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avigare necesse est: To sail is necessary. Wolfgang Freese, president of HapagLloyd Americas, quoted the Latin phrase familiar to mariners as he introduced his remarks at the Greater Houston Port Bureau’s Commerce Club luncheon at Brady’s Landing on May 8. Referencing the classic tale of Pompey’s voyage through stormy seas as an illustration of striving together in difficult times to achieve a successful voyage, Freese shared HapagLloyd current events in a four –part presentation.

Freeze elaborated on the recently announced merger between Hapag-Lloyd and CSAV, explaining that regulatory approval is expected by September 2014, and that the container business would be fully integrated into Hapag-Lloyd business over a one year process. The merger of the two companies will bring HapagLloyd from a number six position to number four in the shipping industry, increase vessels from 150 to 210, and expand container capacity to 1.1 million TEUs. He showed a snapshot of the current shareholder structure and an overview of Hapag-Lloyd operations.

Wolfgang Freese addresses the Commerce Club. their footprint at Barbours Cut with additional space. Four new shore cranes are expected to be delivered and operational by spring of 2015 to accommodate the G6 Alliance service. Freese expressed his appreciation for the Houston Pilots and the Port of Houston Authority for the “close cooperation” Hapag-Lloyd receives here.

Steve Stewart, chairman, Gulf Winds International, surprised Freese at the conclusion of his remarks, by presenting Freese with a U.S. flag, authenticated as flown over the Washington D.C. capitol on January 11, 2014 – the day Mr. and Mrs. “Double-digit growth probably won’t happen in Wolfgang Freese were sworn in as U.S. citizens. my lifetime,” said Freese as he discussed the current Stewart made the presentation of the flag on behalf of market environment, indicating a 3.6% growth in global Congressman Gene Green, representative 29th District GDP. He cited energy costs and investments necessary of Texas. for environmental and security measures as among the Rick Shannon, president of Atlantic Ro-Ro major challenges in the liner shipping business. Carriers, will be the speaker at the next Commerce In Houston, Hapag-Lloyd plans to expand Club luncheon on June 12, 2014. ò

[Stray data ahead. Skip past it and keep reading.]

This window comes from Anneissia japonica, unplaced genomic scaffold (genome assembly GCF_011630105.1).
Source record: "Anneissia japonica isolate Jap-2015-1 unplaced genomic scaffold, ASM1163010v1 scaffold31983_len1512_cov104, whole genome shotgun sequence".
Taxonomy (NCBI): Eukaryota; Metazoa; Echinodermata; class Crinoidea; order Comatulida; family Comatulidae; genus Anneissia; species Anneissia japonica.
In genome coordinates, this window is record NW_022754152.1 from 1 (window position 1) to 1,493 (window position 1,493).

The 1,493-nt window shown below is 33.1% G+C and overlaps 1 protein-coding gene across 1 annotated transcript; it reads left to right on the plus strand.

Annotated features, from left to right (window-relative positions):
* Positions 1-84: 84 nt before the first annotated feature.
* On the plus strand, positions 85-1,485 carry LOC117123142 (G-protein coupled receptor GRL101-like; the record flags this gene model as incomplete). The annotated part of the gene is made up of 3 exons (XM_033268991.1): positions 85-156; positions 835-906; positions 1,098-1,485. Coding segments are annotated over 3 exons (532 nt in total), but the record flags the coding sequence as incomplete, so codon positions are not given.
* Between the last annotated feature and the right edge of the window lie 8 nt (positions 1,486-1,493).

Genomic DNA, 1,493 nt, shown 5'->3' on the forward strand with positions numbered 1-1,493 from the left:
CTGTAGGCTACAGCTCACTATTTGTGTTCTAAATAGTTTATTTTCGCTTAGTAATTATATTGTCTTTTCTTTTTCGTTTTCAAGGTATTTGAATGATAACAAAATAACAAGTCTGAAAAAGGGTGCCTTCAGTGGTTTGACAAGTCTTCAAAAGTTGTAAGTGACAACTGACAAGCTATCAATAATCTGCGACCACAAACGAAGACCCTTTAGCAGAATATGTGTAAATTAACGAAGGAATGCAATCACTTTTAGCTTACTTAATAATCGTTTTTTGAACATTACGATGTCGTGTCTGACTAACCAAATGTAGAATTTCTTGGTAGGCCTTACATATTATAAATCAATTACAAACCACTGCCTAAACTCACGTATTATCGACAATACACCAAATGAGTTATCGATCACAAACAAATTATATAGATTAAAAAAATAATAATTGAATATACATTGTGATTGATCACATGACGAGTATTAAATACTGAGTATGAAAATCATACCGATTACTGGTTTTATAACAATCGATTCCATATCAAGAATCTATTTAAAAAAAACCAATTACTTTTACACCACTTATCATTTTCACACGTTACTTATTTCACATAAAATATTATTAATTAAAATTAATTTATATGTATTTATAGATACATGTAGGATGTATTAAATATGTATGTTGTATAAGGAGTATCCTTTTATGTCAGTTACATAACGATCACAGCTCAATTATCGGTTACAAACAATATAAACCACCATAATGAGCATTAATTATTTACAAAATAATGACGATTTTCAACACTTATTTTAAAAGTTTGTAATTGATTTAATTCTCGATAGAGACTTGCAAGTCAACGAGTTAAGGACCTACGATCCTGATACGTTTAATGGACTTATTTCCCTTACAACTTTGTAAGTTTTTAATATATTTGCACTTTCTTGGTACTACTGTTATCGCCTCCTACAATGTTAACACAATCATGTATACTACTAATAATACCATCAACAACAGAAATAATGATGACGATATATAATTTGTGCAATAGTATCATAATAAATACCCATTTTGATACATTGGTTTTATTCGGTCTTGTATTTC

14 | June 2014

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Above Left: Kimberly Foster Renko and Ian Foster of IBC Bank talk with Johnny Jennings, JGJJ Interests. Above Right: Networking before lunch. Opposite: L to R, Steve Stewart, Gulf Winds International; Wolfgang Freese, holding the commemorative U.S. flag; Dennis Hansell, Suderman & Young Towing; CAPT Bill Diehl, Greater Houston Port Bureau. Opposite Page Lower: Attendees absorb the news as Wolfgang Freese presents an update on HapagLloyd events.

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Greater Houston Port Bureau | 15


community update

Secretary of Foreign Affairs of Mexico Visits Houston Christine Schlenker, GHPB José Antonio Meade Kuribreña is the Secretary of Foreign Affairs of Mexico on President Enrique Peña Nieto’s cabinet. Meade served as Secretary of Energy and Secretary of Finance and Public Credit under Felipe Calderon Hinojosa, the previous president.